Washington. -- History may well remember this as the summer when "Apollo 13" was the most popular movie and House Speaker Newt Gingrich's "To Renew America" topped the best-seller list.
Is this a coincidence? Is there a connection? What does this say about America today?
Last week "Apollo 13" was the highest grossing film for the fourth straight week, topping $111 million in total receipts and still climbing. "It's not supposed to happen that a movie does business like this," says Brian Grazer, its producer.
No, especially not when the movie breaks so many of the usual rules for Hollywood success. For one thing, we already know the ending. Everybody remembers Apollo 13 as the moon mission that did not succeed and almost cost its crew their lives.
For another, its director, Ron Howard, and everyone else involved in it took pains to reproduce its events as accurately as possible -- no robots, aliens, lasers or megazords -- even though real-life space stuff is a slow-moving snooze compared to "Star Wars."
The last big real-life space movie, "The Right Stuff," stiffed at the box office, sending the signal to Hollywood moguls that Americans wanted their space stories to have aliens.
But, after having endured "Casper," "Batman Forever" and "Power Rangers: The Movie" with my 6-year-old son, I think "Apollo 13" succeeds precisely because it does not have robots, aliens, lasers or megazords. This has been the summer of discontent for those of us seeking quality entertainment for an audience above the grade-school level.
I think the movie also works for reasons that are not easily portrayed in movie ads. Like "Forrest Gump," whose star Tom Hanks reappears as the star astronaut in "Apollo 13," it captures values Americans like to think are deeply embodied in the national character: vision, adventure, teamwork, the pioneer spirit and heroism of a sort that ordinary people perform when their lives and those of others depend on it.
In this summer of the fallen and disgraced (O.J. Simpson, Susan Smith, Hugh Grant and "The Good Ol' Boys Roundup"), "Apollo 13" helps restore one's faith that genuine heroism still occurs and is still possible, for the team on the ground as well as the one up in space.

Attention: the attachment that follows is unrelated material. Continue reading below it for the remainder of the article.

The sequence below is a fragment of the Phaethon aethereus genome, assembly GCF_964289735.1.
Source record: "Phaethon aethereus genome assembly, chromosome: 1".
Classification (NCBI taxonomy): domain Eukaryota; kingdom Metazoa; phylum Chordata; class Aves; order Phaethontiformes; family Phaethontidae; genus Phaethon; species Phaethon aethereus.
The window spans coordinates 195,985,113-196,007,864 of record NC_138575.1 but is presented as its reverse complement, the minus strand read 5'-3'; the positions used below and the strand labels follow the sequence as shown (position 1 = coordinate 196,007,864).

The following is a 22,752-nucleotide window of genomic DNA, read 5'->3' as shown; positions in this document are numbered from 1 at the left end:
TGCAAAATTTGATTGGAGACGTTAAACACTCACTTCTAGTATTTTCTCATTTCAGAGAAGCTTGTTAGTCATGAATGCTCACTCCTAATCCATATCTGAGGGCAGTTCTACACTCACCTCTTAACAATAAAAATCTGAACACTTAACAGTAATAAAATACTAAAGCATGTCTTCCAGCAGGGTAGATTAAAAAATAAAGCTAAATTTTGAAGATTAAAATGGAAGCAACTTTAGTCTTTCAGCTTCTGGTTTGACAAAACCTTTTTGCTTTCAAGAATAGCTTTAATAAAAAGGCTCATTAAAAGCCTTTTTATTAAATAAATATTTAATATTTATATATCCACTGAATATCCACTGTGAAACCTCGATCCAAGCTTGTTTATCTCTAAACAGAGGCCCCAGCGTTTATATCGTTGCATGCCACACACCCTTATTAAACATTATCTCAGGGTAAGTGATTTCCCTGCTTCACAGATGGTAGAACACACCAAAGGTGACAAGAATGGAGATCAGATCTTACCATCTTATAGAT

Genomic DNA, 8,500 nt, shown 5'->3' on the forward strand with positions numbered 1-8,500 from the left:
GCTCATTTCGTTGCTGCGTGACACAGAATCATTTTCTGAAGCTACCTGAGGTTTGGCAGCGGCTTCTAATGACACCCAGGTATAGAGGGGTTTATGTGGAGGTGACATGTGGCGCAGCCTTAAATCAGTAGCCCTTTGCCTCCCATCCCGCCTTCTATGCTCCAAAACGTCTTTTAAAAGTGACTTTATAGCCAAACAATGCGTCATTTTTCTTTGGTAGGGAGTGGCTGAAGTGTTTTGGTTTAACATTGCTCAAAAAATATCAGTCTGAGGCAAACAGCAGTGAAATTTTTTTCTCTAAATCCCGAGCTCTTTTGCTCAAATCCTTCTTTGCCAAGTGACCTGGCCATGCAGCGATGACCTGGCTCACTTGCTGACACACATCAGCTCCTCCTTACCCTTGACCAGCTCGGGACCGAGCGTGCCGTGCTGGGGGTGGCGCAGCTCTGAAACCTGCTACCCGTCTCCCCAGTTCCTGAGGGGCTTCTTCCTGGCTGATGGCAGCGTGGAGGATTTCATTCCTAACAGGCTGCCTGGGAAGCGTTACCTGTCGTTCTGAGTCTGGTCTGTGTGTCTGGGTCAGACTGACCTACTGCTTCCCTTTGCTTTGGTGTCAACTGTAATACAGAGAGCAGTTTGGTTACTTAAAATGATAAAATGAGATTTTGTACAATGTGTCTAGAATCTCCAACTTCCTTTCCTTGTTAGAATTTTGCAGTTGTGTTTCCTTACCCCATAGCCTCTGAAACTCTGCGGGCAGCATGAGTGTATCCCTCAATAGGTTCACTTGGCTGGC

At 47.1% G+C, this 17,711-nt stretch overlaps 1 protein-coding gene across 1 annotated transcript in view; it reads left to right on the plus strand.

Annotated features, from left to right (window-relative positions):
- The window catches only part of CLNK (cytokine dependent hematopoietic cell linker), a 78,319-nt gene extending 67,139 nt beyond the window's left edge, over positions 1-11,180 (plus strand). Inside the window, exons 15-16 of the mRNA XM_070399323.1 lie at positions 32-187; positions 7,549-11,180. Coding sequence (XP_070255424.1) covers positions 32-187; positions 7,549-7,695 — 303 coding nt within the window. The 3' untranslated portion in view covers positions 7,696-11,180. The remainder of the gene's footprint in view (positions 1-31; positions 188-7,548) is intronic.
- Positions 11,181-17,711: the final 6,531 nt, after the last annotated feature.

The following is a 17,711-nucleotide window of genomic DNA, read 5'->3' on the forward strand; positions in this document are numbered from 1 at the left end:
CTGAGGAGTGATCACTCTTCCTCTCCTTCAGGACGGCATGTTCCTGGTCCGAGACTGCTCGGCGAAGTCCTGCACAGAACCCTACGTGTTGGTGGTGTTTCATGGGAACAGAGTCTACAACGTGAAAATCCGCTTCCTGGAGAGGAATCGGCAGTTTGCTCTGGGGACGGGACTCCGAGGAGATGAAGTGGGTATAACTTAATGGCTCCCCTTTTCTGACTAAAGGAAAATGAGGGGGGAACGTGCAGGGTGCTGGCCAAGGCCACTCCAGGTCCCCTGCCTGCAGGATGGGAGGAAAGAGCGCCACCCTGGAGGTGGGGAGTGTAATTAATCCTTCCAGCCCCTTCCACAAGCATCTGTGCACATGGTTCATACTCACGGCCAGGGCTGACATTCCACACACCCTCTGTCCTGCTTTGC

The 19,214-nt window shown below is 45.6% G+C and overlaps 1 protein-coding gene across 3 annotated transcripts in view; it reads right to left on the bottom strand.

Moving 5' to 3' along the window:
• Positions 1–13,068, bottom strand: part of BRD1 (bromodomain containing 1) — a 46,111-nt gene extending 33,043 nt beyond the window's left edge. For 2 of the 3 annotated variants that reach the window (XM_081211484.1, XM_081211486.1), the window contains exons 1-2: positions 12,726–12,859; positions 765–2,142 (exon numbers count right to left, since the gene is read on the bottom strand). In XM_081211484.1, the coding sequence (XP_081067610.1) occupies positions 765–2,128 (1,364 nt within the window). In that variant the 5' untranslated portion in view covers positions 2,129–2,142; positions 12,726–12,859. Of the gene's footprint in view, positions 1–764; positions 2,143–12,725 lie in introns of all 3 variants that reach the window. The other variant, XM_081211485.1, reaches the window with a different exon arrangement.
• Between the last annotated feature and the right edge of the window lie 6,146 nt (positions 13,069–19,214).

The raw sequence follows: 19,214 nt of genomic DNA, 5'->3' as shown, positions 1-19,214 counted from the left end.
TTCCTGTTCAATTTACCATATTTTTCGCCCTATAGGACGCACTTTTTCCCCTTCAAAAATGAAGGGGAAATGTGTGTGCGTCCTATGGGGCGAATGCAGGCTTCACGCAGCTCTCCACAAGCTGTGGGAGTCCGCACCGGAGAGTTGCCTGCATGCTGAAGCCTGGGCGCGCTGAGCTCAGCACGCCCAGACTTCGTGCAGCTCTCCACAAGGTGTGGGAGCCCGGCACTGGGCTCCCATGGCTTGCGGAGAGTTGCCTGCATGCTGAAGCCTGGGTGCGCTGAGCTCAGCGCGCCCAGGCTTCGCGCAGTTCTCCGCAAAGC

And there's something else: "Apollo 13" is a good "guy" movie.
Reporter Tamar Lewin recently mused in the New York Times "Hers" column that there are "boy books and girl books." I believe there also are guy movies and gal movies.
Under "boy books," she lists books about "ideas (Italo Calvino), the landscape (Cormac McCarthy) or the action (Robert Ludlum, Tom Clancy)." Girl books are about "relationships, families, feelings and the details of daily life. Think Jane Austen, Margaret Drabble, Alice Hoffman, Toni Morrison or Amy Tan, or the cross-writers, male authors like Henry James or Anthony Trollope who wrote girl books despite themselves."
Guys have gotta love "Apollo 13." If ever there was a techno-macho thriller, this is it, armed with nothing but slide rules (!), wits and sheer determination in the age before supercomputers could give them a hand.
That, to me, is where Mr. Gingrich's book comes in. It, too, fills a gap in this season -- the political season. Conservatives yearn for a hero, too. Those who think Bob Dole too moderate, Phil Gramm too abrasive, Pat Buchanan too outrageous and Pete Wilson too opportunistic yearn for the perky optimism of a Ronald Reagan, a Margaret Thatcher or a Jack Kemp.
While Mr. Gingrich decides whether to run, he offers the perky optimism of his book, which is long on perky optimism, although woefully short on suggestions for actual legislation.
Mr. Gingrich proposes to "renew" us with a vision taken from the Norman Rockwell '50s and a lot of guy things: "information age" computers, talk radio and the flat tax. It's not new, but it will please those who think of Rush Limbaugh as entertainment.
Like Rush, Speaker Newt tells us with remarkably unflinching certainty about the Way Things Ought to Be (It's a guy thing, you understand), without boring us with any of the legislative details of how we might get there. Legislation inevitably involves pain to somebody and pain does not sell books.
Or, for that matter, movies. "Apollo 13" is blessedly devoid of that era's pain, too. Remember Vietnam, urban riots, assassinations, white backlash, the SDS Weather Underground and "the hard-core unemployed"? All are pushed mercifully out of sight, out of mind.
I guess unhappy endings don't sell movie tickets -- or books.
Clarence Page is a syndicated columnist.